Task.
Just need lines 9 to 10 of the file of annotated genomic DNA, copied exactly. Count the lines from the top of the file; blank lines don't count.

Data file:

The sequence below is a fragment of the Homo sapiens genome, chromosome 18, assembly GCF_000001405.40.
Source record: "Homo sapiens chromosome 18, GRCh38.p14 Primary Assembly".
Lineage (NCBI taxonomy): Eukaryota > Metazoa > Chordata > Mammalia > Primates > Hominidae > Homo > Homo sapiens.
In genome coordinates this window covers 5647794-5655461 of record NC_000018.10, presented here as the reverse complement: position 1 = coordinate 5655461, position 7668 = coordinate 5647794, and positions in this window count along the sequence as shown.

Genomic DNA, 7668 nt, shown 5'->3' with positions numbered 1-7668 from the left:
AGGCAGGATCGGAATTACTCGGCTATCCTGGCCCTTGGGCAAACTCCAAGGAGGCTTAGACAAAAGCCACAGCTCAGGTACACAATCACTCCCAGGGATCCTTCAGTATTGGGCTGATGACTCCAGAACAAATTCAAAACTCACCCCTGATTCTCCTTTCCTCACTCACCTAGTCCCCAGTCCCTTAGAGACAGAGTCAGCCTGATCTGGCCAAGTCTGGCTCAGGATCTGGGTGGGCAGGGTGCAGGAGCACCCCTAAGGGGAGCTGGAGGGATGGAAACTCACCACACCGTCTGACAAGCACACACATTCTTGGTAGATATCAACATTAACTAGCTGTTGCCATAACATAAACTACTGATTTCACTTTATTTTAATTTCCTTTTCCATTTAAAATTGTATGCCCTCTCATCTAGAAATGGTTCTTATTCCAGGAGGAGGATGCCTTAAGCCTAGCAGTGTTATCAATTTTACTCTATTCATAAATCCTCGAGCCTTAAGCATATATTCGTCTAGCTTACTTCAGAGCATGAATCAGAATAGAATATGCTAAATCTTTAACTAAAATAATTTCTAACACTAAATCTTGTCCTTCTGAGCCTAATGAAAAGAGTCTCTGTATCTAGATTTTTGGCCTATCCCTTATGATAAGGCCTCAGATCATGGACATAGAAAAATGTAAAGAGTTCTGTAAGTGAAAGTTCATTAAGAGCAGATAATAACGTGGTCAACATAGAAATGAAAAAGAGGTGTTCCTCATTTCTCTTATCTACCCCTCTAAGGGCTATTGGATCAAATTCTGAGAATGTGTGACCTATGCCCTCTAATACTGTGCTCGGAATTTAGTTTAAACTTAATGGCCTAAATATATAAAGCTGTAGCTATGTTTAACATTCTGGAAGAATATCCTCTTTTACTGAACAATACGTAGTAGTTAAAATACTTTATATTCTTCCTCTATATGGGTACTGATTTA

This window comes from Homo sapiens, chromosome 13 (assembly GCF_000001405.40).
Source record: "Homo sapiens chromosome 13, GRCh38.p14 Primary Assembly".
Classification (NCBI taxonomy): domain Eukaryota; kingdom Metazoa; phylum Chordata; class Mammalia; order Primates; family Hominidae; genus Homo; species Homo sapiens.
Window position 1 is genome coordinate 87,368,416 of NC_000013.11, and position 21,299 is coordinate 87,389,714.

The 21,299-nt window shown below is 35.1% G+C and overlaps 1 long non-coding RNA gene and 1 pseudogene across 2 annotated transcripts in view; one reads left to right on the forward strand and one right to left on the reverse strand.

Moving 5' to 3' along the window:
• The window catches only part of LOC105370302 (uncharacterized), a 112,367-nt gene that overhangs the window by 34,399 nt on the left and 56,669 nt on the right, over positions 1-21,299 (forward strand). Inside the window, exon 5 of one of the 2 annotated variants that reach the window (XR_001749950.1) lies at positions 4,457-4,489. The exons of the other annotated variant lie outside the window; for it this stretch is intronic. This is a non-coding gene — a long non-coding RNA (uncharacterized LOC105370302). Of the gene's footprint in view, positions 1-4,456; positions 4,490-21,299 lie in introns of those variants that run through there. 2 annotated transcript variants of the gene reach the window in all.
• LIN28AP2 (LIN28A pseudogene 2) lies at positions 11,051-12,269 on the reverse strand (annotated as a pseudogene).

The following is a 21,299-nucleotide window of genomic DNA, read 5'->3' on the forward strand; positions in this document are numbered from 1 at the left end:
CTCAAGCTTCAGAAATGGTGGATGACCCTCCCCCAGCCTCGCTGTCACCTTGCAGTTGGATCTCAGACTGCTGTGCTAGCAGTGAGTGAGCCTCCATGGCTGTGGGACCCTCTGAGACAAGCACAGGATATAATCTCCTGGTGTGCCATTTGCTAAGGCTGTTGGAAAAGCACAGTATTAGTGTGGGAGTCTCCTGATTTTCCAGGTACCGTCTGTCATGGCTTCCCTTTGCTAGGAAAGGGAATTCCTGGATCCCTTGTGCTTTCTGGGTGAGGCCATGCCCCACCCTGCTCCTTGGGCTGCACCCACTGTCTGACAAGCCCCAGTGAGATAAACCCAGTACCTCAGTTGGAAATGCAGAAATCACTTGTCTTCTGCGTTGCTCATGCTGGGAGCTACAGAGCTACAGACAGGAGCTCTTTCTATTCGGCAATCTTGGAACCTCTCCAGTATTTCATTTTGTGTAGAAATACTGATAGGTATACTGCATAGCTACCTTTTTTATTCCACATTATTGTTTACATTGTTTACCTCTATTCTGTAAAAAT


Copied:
Classification (NCBI taxonomy): domain Eukaryota; kingdom Metazoa; phylum Chordata; class Mammalia; order Primates; family Hominidae; genus Homo; species Homo sapiens.
Window position 1 is genome coordinate 87,368,416 of NC_000013.11, and position 21,299 is coordinate 87,389,714.